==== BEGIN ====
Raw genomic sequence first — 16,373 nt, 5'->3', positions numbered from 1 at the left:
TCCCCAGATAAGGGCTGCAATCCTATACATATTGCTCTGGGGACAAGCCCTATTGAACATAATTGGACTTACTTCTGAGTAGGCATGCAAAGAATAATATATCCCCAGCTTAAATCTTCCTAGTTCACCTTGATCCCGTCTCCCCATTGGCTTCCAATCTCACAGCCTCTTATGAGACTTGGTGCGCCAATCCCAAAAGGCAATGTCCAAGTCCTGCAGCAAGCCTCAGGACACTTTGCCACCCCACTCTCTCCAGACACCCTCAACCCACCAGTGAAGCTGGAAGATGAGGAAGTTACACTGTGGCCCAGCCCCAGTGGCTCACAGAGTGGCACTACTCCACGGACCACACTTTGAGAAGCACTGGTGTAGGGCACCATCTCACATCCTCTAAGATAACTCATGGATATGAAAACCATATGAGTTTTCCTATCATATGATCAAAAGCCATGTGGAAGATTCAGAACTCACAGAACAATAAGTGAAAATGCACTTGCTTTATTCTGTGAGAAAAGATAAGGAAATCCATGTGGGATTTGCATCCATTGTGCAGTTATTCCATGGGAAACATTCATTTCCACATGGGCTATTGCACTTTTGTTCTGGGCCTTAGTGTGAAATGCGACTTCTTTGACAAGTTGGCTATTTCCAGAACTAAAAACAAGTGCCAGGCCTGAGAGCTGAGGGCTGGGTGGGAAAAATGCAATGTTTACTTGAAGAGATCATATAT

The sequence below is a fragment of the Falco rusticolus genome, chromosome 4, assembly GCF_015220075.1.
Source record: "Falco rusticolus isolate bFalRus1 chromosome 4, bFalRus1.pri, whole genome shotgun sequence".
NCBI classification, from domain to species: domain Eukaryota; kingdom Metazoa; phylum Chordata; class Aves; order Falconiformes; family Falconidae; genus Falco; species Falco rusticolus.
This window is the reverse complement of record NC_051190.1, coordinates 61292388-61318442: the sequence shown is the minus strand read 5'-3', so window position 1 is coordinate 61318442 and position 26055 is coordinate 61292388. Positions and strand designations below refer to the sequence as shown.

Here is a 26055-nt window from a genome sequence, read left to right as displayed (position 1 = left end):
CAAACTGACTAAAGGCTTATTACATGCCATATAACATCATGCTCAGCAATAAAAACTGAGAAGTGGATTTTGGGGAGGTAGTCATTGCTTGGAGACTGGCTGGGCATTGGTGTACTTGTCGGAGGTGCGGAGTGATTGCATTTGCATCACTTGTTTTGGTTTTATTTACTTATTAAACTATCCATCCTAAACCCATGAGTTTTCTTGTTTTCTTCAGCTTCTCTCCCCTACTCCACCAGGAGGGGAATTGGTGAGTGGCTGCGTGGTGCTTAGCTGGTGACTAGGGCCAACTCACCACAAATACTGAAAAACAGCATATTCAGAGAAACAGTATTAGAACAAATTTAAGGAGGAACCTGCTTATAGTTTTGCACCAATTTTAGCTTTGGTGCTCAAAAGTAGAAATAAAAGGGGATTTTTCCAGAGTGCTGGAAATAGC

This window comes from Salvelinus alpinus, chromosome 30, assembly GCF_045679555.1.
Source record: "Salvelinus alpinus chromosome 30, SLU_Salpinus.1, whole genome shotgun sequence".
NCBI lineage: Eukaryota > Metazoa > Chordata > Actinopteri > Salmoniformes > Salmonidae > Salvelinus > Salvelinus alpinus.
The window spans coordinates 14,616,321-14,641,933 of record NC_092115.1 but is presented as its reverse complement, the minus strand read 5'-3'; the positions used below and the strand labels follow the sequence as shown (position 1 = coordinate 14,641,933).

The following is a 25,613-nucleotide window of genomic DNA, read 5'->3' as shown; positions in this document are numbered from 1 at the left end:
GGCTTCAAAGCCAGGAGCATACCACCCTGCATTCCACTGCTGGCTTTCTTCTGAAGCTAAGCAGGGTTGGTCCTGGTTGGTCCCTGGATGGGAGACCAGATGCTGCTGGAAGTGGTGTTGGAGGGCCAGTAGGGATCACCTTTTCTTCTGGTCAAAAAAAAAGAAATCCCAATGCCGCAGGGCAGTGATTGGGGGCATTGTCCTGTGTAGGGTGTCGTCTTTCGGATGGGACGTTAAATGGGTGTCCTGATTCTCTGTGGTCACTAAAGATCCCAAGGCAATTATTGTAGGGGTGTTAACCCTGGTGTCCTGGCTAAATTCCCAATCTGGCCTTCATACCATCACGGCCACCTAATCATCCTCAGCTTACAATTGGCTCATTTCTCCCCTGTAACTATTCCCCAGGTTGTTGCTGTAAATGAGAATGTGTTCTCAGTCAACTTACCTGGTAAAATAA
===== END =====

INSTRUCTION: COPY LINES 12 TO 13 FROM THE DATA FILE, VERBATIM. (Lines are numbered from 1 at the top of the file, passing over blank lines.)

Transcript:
The window spans coordinates 14,616,321-14,641,933 of record NC_092115.1 but is presented as its reverse complement, the minus strand read 5'-3'; the positions used below and the strand labels follow the sequence as shown (position 1 = coordinate 14,641,933).

The following is a 25,613-nucleotide window of genomic DNA, read 5'->3' as shown; positions in this document are numbered from 1 at the left end: